Modeling of Hinks Dorsum suggests the underlying fault has a dip of ∼40°, a maximum depth of ∼240 m, and a slip of ∼90 m (Figure 2a). Modeling of one of the secondary ridges indicates an underlying fault with a dip of ∼35°, a maximum depth of ∼200 m, and a slip of ∼40 m (Figure 2b). These estimates suggest that Hinks Dorsum and the secondary ridges are the surface expression of shallow-rooted thrust faults with thrust slip directions to the north.
 Because the modeling is constrained by topography, factors such as the orientation of the orbital track relative to the strike of Hinks Dorsum or post-deformation modification of the structure will influence the model results. NLR data tracks rarely cross segments of Hinks Dorsum at the optimal angle (perpendicular to its orientation) (Figure 1b). The orientation of the profiles used to constrain the modeling, however, are nearly orthogonal to the scarp segments (Figures 1b and 2) and thus, minimize the error. Evidence of downslope movement or slumping on the vergent-side of the scarp indicates that the post-deformation slopes of Hinks Dorsum have been modified (Figure 1). Relatively high albedo material appears to have moved down the slope of the scarp face forming debris aprons on the foot wall-side of some segments (Figure 1). Debris aprons from downslope regolith movement are common on Eros [see Robinson et al., 2002]. The slope of the scarp face strongly influences the best-fit depth of the upper fault tip T1. Thus, it is possible that the depth of the upper tip of the blind thrust fault is nearer to the surface than the best-fit value would suggest. However, there is no evidence of debris aprons on the segments modeled (Figure 1b).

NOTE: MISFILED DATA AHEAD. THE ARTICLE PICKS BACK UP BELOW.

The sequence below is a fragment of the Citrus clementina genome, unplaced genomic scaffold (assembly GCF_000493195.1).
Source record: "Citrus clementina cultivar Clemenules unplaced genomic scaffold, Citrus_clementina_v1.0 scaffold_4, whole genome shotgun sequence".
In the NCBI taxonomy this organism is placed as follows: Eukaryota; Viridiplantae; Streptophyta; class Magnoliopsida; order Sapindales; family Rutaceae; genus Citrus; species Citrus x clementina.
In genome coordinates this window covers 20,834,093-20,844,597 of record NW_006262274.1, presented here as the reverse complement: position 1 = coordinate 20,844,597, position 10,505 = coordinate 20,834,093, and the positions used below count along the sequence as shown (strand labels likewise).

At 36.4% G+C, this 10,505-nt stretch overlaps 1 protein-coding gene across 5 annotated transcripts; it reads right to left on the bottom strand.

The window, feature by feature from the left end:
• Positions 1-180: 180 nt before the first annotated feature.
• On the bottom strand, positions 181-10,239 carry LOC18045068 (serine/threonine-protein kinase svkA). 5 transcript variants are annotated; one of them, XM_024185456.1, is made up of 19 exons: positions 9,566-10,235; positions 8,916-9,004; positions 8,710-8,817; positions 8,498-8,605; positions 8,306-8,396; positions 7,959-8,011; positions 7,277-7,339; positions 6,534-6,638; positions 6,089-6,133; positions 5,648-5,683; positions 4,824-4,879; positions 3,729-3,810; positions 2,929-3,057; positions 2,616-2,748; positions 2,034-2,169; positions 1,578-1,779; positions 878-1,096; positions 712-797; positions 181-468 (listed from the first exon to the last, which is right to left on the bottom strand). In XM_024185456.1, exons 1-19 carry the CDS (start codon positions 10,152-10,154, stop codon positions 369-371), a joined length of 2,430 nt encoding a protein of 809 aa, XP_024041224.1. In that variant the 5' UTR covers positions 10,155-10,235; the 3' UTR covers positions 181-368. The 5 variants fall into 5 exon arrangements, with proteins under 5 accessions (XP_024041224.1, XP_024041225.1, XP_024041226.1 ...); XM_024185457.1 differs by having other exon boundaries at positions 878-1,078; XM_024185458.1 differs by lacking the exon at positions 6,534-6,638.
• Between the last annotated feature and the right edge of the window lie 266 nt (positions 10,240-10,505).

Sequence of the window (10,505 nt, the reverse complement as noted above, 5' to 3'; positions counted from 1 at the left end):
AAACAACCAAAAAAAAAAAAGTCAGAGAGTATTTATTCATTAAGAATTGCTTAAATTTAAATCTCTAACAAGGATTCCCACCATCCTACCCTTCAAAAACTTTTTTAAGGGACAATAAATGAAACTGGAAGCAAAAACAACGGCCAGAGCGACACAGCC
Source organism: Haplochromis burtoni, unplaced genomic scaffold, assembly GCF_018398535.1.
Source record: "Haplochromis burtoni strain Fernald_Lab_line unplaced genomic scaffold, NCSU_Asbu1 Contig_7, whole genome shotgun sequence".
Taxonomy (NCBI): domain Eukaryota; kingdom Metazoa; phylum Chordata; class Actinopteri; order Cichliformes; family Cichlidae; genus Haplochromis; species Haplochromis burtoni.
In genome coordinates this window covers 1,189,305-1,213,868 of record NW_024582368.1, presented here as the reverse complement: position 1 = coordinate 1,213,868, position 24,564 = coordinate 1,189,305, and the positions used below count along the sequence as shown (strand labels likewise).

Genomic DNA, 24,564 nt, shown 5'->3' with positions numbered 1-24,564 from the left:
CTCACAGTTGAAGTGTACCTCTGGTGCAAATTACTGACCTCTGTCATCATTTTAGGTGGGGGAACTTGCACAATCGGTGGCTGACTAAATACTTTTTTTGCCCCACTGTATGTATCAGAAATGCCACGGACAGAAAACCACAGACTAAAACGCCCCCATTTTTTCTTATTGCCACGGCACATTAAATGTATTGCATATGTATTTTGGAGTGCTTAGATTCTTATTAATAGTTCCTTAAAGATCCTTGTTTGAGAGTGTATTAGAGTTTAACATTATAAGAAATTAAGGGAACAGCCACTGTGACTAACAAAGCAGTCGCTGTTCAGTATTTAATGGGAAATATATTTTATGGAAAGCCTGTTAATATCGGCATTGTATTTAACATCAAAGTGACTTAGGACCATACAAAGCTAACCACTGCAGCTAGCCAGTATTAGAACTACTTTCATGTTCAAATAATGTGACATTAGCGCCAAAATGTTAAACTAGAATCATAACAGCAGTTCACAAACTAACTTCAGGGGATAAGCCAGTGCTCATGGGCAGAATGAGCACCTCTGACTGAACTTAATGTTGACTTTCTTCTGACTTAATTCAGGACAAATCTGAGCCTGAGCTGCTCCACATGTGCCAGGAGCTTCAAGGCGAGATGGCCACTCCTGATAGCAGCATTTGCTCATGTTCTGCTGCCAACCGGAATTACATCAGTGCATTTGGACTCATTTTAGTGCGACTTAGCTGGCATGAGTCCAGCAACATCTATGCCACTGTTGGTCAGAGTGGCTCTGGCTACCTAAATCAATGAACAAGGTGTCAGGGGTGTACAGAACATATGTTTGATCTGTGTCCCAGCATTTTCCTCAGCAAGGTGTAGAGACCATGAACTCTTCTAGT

4. Stresses and Strength